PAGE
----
What Does A Bushel and a Peck Mean?

A Bushel and Peck Meaning

Definition: A lot; a great amount.

This expression is used to emphasize large amounts. Usually, people use it to say they love someone very much. It sometimes appears in the longer forms: a bushel and a peck and some in a gourd and a bushel and a peck and a hug around the neck.

Origin of A Bushel and a Peck

It is unclear exactly when this expression first became popular as another way to say a lot. However, it comes from units of measurements.

Pecks and bushels are standard forms of dry measurements. A peck is about two gallons. A bushel is four pecks.

These measurements are not as common now as they once were. Some in a gourd likely was added onto a bushel and a peck as a way to add even more emphasis.

Examples of A Bushel and a Peck

what is a bushel and a peck meanHere is an example of two coworkers talking about their children.

Regina: Do you have any children?

Ginny: Yes, I have two little boys.

Regina: How old are they?

Ginny: The older one is five years old, and the younger one is three years old.

Regina: How cute! My daughter is three years old as well.

Ginny: Three is such a cute age.

Regina: I know. Every night before I go to bed, my daughter tells me that she loves me a bushel and a peck!

Ginny: That’s so sweet!

i love you a bushel and a peck meaningIn this example, two friends are discussing one of their romantic partners.

Kevin: Are you still dating Krista?

Steve: I’m not sure. I’m not really ready for a serious relationship.

Kevin: So? Just take things slow.

Steve: I was trying to, but last night she told me that she loved me a bushel and a peck and some in a gourd.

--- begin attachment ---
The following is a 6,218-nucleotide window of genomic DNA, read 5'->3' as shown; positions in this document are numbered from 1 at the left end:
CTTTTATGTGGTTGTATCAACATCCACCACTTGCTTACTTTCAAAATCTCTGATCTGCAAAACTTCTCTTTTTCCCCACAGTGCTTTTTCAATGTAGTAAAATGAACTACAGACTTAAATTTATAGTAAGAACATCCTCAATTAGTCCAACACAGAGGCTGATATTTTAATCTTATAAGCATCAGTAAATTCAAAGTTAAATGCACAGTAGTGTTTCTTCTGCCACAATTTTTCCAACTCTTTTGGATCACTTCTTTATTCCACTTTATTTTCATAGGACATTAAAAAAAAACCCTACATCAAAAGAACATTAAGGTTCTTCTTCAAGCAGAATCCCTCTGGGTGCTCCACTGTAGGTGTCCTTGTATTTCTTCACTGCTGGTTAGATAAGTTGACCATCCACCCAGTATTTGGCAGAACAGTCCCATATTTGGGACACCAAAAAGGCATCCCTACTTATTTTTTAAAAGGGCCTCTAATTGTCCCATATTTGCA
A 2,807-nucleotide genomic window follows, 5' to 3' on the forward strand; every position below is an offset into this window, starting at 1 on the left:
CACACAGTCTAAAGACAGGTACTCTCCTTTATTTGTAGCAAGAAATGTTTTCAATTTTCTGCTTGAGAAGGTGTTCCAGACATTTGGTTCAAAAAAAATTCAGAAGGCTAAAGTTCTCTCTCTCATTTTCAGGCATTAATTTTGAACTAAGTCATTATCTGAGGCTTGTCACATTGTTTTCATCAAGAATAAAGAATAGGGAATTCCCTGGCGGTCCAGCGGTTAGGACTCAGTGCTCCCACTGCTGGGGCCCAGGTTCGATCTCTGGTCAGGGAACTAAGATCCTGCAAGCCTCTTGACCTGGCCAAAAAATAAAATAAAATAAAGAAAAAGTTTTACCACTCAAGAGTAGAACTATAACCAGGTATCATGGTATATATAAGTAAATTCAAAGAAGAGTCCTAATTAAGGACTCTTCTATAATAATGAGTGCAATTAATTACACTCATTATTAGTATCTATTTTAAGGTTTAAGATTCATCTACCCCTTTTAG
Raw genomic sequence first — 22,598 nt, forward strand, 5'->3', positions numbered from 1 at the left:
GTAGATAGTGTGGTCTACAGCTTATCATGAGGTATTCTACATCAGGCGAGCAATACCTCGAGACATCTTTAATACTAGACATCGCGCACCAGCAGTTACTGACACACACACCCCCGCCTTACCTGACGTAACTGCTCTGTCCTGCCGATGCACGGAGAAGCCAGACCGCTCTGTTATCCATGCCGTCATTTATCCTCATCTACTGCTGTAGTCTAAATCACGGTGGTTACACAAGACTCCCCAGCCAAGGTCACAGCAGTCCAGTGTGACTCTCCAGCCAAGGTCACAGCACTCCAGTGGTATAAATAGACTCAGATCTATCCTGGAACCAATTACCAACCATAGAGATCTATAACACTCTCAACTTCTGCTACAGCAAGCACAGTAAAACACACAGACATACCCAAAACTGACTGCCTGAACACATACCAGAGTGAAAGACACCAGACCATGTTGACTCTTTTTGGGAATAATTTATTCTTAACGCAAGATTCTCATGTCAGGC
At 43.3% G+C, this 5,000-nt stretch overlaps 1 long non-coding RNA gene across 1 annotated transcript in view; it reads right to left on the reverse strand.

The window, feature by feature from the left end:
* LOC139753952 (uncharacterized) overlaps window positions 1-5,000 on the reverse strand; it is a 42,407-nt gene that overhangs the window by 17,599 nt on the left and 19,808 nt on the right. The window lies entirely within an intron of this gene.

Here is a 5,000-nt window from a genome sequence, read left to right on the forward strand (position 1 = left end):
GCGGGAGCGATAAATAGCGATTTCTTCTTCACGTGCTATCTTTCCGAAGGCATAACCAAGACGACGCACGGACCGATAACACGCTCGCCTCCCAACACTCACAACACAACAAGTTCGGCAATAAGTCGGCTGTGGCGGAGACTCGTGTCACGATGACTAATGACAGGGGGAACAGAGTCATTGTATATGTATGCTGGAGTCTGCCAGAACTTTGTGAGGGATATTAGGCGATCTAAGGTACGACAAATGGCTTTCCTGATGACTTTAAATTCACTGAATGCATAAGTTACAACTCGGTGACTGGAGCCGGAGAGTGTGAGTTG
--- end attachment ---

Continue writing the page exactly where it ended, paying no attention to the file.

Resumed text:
Kevin: I guess you weren’t ready to tell her you loved her back?

Steve: Definitely not.

More Examples

This expression is much more common in spoken English than written English. However, here is an example of the expression from a website. The author of this article about global food really loves strawberries a lot.

  • How much do I love a good strawberry? A bushel and a peck and some in a gourd. –The Displaced Nation

In this second example, a man reviewing a book uses the expression to say how much he enjoyed reading the book.

  • I liked this book a lot, or as we say in the mountains, ‘a bushel and a peck and some in a gourd.’ –University of Georgia Press

The variation a bushel and a peck and a hug around the neck was also in the lyrics of a popular song, as shown below.

I love you a bushel and a peck

A bushel and a peck and a hug around the neck

A hug around the neck and a barrel and a heap

A barrel and a heap and I’m talkin’ in my sleep

A Bushel And A Peck

Summary

The phrase a bushel and a peck and some in a gourd means very much or very many.

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